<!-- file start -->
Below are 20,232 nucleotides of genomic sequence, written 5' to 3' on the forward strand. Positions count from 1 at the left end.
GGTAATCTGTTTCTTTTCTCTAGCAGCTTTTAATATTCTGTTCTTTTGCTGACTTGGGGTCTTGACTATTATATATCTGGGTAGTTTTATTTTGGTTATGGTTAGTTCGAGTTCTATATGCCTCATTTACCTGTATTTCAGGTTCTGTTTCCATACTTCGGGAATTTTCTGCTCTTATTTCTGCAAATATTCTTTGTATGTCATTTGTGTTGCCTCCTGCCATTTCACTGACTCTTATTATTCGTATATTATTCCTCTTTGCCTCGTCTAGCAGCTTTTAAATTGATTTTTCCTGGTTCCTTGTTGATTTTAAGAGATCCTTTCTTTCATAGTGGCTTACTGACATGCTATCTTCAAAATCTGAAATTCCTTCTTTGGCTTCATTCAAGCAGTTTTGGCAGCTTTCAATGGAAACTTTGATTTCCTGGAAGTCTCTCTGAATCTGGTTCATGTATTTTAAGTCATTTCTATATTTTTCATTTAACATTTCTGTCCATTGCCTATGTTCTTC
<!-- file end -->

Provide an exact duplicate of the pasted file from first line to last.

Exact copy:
Below are 20,232 nucleotides of genomic sequence, written 5' to 3' on the forward strand. Positions count from 1 at the left end.
GGTAATCTGTTTCTTTTCTCTAGCAGCTTTTAATATTCTGTTCTTTTGCTGACTTGGGGTCTTGACTATTATATATCTGGGTAGTTTTATTTTGGTTATGGTTAGTTCGAGTTCTATATGCCTCATTTACCTGTATTTCAGGTTCTGTTTCCATACTTCGGGAATTTTCTGCTCTTATTTCTGCAAATATTCTTTGTATGTCATTTGTGTTGCCTCCTGCCATTTCACTGACTCTTATTATTCGTATATTATTCCTCTTTGCCTCGTCTAGCAGCTTTTAAATTGATTTTTCCTGGTTCCTTGTTGATTTTAAGAGATCCTTTCTTTCATAGTGGCTTACTGACATGCTATCTTCAAAATCTGAAATTCCTTCTTTGGCTTCATTCAAGCAGTTTTGGCAGCTTTCAATGGAAACTTTGATTTCCTGGAAGTCTCTCTGAATCTGGTTCATGTATTTTAAGTCATTTCTATATTTTTCATTTAACATTTCTGTCCATTGCCTATGTTCTTC